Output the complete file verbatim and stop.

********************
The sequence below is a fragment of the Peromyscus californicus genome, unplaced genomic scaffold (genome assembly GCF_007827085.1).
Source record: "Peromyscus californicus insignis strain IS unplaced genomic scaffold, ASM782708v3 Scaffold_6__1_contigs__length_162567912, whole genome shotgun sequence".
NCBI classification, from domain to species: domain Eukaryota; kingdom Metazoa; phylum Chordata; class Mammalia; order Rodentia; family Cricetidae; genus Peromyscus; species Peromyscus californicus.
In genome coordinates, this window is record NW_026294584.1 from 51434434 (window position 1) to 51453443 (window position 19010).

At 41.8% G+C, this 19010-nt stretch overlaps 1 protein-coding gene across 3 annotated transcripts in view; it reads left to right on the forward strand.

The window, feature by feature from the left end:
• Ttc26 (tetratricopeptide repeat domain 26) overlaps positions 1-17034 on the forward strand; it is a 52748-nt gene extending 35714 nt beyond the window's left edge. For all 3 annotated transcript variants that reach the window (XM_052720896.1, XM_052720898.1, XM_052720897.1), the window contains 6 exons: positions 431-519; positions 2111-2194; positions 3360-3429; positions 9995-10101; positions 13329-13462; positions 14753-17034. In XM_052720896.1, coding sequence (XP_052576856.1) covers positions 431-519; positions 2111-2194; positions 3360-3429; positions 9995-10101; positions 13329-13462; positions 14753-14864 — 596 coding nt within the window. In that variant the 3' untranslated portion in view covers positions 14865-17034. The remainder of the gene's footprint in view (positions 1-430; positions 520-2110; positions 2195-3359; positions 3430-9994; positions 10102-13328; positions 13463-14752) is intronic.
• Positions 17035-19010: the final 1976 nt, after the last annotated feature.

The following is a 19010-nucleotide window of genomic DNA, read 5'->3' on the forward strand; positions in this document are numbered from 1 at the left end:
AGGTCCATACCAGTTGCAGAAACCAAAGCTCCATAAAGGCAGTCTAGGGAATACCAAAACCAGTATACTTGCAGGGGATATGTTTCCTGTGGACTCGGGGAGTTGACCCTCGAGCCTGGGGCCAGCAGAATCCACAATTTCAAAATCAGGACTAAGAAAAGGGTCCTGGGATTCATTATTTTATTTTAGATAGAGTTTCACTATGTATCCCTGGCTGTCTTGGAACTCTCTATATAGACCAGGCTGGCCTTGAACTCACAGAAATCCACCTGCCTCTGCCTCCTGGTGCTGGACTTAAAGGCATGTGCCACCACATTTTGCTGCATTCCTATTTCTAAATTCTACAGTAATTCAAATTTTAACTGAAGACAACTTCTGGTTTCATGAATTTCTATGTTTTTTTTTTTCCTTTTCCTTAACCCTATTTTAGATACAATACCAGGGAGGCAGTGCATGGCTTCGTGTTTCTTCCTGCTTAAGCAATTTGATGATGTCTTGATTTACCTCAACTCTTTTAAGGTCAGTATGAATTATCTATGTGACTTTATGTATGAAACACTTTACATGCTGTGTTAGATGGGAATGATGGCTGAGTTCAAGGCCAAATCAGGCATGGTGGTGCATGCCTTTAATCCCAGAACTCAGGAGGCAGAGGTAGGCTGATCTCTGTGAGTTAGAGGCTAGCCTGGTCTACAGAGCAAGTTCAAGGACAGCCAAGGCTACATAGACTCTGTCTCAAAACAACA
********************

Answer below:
The sequence below is a fragment of the Peromyscus californicus genome, unplaced genomic scaffold (genome assembly GCF_007827085.1).
Source record: "Peromyscus californicus insignis strain IS unplaced genomic scaffold, ASM782708v3 Scaffold_6__1_contigs__length_162567912, whole genome shotgun sequence".
NCBI classification, from domain to species: domain Eukaryota; kingdom Metazoa; phylum Chordata; class Mammalia; order Rodentia; family Cricetidae; genus Peromyscus; species Peromyscus californicus.
In genome coordinates, this window is record NW_026294584.1 from 51434434 (window position 1) to 51453443 (window position 19010).

At 41.8% G+C, this 19010-nt stretch overlaps 1 protein-coding gene across 3 annotated transcripts in view; it reads left to right on the forward strand.

The window, feature by feature from the left end:
• Ttc26 (tetratricopeptide repeat domain 26) overlaps positions 1-17034 on the forward strand; it is a 52748-nt gene extending 35714 nt beyond the window's left edge. For all 3 annotated transcript variants that reach the window (XM_052720896.1, XM_052720898.1, XM_052720897.1), the window contains 6 exons: positions 431-519; positions 2111-2194; positions 3360-3429; positions 9995-10101; positions 13329-13462; positions 14753-17034. In XM_052720896.1, coding sequence (XP_052576856.1) covers positions 431-519; positions 2111-2194; positions 3360-3429; positions 9995-10101; positions 13329-13462; positions 14753-14864 — 596 coding nt within the window. In that variant the 3' untranslated portion in view covers positions 14865-17034. The remainder of the gene's footprint in view (positions 1-430; positions 520-2110; positions 2195-3359; positions 3430-9994; positions 10102-13328; positions 13463-14752) is intronic.
• Positions 17035-19010: the final 1976 nt, after the last annotated feature.

The following is a 19010-nucleotide window of genomic DNA, read 5'->3' on the forward strand; positions in this document are numbered from 1 at the left end:
AGGTCCATACCAGTTGCAGAAACCAAAGCTCCATAAAGGCAGTCTAGGGAATACCAAAACCAGTATACTTGCAGGGGATATGTTTCCTGTGGACTCGGGGAGTTGACCCTCGAGCCTGGGGCCAGCAGAATCCACAATTTCAAAATCAGGACTAAGAAAAGGGTCCTGGGATTCATTATTTTATTTTAGATAGAGTTTCACTATGTATCCCTGGCTGTCTTGGAACTCTCTATATAGACCAGGCTGGCCTTGAACTCACAGAAATCCACCTGCCTCTGCCTCCTGGTGCTGGACTTAAAGGCATGTGCCACCACATTTTGCTGCATTCCTATTTCTAAATTCTACAGTAATTCAAATTTTAACTGAAGACAACTTCTGGTTTCATGAATTTCTATGTTTTTTTTTTTCCTTTTCCTTAACCCTATTTTAGATACAATACCAGGGAGGCAGTGCATGGCTTCGTGTTTCTTCCTGCTTAAGCAATTTGATGATGTCTTGATTTACCTCAACTCTTTTAAGGTCAGTATGAATTATCTATGTGACTTTATGTATGAAACACTTTACATGCTGTGTTAGATGGGAATGATGGCTGAGTTCAAGGCCAAATCAGGCATGGTGGTGCATGCCTTTAATCCCAGAACTCAGGAGGCAGAGGTAGGCTGATCTCTGTGAGTTAGAGGCTAGCCTGGTCTACAGAGCAAGTTCAAGGACAGCCAAGGCTACATAGACTCTGTCTCAAAACAACA